Increasing homelessness ‘shameful’ – archbishop

The level of homelessness in Dublin is “shameful” Archbishop Diarmuid Martin has said.

The archbishop also described the level of uncertainty regarding accommodation for homeless people, especially families, as “worrying”.

Dr Martin was speaking in Dublin today during the launch of a report by Crosscare on advocacy services provided by the Church agency for people experiencing homelessness.

The archbishop praised Crosscare’s work during the event at a drop-in centre in Dublin city Centre. He warned that people experiencing homelessness “find themselves not just on the margins of society, but effectively marginalised in society.”

His comments come as fears have been raised about the level of homelessness being experienced by families and individuals all across Ireland.

Crosscare explained that last year some 5,000 people came to the centre for help and, on average, 80-100 people visit their drop-in centre every day.

Referring to these figures, Dr Martin underlined the importance of advocacy serviced. “People living in poverty are not often good at presenting their story well and very often end up not just getting funds they need to access, but indeed not even getting what are their basic rights.”

The archbishop, who has been critical of Government policy on many controversial issues, praised Crosscare for empowering people experiencing homelessness. He praised Crosscare for the ‘distance’ between the client and the agency’s worker and the fact that they treat their clients with respect and focus more on the person than the paperwork.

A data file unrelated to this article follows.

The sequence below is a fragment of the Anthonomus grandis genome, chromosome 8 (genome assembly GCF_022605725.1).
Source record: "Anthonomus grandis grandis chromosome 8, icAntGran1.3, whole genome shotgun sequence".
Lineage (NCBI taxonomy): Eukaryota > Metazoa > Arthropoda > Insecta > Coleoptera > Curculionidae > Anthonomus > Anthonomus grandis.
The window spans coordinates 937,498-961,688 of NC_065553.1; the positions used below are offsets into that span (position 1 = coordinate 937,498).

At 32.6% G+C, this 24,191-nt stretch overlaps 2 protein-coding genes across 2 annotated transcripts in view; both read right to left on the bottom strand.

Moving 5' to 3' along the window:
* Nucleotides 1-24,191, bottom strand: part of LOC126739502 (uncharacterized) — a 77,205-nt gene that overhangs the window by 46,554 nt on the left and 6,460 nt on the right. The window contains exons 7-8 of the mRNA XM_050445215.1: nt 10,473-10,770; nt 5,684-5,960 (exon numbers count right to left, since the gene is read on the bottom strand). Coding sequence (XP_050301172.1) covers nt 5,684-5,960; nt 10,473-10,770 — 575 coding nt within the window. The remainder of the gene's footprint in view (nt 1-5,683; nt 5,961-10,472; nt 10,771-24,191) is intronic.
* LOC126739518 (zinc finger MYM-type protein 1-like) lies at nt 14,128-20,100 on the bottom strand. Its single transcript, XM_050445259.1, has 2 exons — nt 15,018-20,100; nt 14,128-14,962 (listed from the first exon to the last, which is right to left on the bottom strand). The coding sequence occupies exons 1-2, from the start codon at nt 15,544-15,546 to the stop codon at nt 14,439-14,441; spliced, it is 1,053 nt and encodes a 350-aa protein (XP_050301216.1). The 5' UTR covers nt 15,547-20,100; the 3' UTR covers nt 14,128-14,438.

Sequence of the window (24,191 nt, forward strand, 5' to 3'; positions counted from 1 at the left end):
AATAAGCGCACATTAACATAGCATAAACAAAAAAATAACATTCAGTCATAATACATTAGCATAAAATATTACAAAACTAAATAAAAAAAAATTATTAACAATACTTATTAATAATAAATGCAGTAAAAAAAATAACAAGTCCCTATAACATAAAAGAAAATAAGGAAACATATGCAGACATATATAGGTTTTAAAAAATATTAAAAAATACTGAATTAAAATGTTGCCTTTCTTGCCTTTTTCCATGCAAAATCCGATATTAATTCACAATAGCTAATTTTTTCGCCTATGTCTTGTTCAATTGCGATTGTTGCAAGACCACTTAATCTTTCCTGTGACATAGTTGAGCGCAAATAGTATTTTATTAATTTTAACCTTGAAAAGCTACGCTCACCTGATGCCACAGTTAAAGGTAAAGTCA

Referring to Pope Francis, Dr Martin said that to assist the marginalised, one must look first to the person, not the problem they are experiencing. Highlighting the Pope’s approach to a man in St Peter’s Square suffering from a disfiguring illness, he said that “Pope Francis did not engage the man from a careful distance about what disease he had and how long he had had it: he simply kissed him”.

He said that as a religious organisation, God is at the core of what Crosscare do and there is no greater advocate for the poor than God.

Crosscare is composed of three projects: housing and welfare information, the migrant project and the refugee project. They work with lawyers and social workers to help those in poverty understand and access their basic rights.